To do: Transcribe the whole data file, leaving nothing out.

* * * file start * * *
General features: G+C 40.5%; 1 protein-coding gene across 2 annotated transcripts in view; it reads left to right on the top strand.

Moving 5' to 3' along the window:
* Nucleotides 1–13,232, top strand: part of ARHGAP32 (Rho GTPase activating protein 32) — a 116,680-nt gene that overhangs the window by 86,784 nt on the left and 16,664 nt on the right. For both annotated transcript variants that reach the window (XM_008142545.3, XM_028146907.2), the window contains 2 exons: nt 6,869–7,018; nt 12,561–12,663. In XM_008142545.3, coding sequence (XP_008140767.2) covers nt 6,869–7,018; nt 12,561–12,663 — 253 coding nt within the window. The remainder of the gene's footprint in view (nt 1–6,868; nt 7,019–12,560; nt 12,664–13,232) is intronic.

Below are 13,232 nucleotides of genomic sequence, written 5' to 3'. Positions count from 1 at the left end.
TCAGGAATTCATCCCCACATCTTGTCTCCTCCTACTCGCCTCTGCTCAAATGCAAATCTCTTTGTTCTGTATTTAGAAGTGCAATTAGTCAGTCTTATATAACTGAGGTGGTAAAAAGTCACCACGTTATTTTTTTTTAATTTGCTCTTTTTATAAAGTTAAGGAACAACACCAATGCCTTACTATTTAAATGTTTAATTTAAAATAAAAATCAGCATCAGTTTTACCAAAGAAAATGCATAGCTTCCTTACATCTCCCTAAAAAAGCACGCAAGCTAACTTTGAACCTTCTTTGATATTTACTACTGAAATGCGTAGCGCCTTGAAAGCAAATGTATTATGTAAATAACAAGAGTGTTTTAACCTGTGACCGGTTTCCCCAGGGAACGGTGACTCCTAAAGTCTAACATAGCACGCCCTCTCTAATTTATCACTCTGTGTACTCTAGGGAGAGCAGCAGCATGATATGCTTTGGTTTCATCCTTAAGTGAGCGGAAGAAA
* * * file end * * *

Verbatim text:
General features: G+C 40.5%; 1 protein-coding gene across 2 annotated transcripts in view; it reads left to right on the top strand.

Moving 5' to 3' along the window:
* Nucleotides 1–13,232, top strand: part of ARHGAP32 (Rho GTPase activating protein 32) — a 116,680-nt gene that overhangs the window by 86,784 nt on the left and 16,664 nt on the right. For both annotated transcript variants that reach the window (XM_008142545.3, XM_028146907.2), the window contains 2 exons: nt 6,869–7,018; nt 12,561–12,663. In XM_008142545.3, coding sequence (XP_008140767.2) covers nt 6,869–7,018; nt 12,561–12,663 — 253 coding nt within the window. The remainder of the gene's footprint in view (nt 1–6,868; nt 7,019–12,560; nt 12,664–13,232) is intronic.

Below are 13,232 nucleotides of genomic sequence, written 5' to 3'. Positions count from 1 at the left end.
TCAGGAATTCATCCCCACATCTTGTCTCCTCCTACTCGCCTCTGCTCAAATGCAAATCTCTTTGTTCTGTATTTAGAAGTGCAATTAGTCAGTCTTATATAACTGAGGTGGTAAAAAGTCACCACGTTATTTTTTTTTAATTTGCTCTTTTTATAAAGTTAAGGAACAACACCAATGCCTTACTATTTAAATGTTTAATTTAAAATAAAAATCAGCATCAGTTTTACCAAAGAAAATGCATAGCTTCCTTACATCTCCCTAAAAAAGCACGCAAGCTAACTTTGAACCTTCTTTGATATTTACTACTGAAATGCGTAGCGCCTTGAAAGCAAATGTATTATGTAAATAACAAGAGTGTTTTAACCTGTGACCGGTTTCCCCAGGGAACGGTGACTCCTAAAGTCTAACATAGCACGCCCTCTCTAATTTATCACTCTGTGTACTCTAGGGAGAGCAGCAGCATGATATGCTTTGGTTTCATCCTTAAGTGAGCGGAAGAAA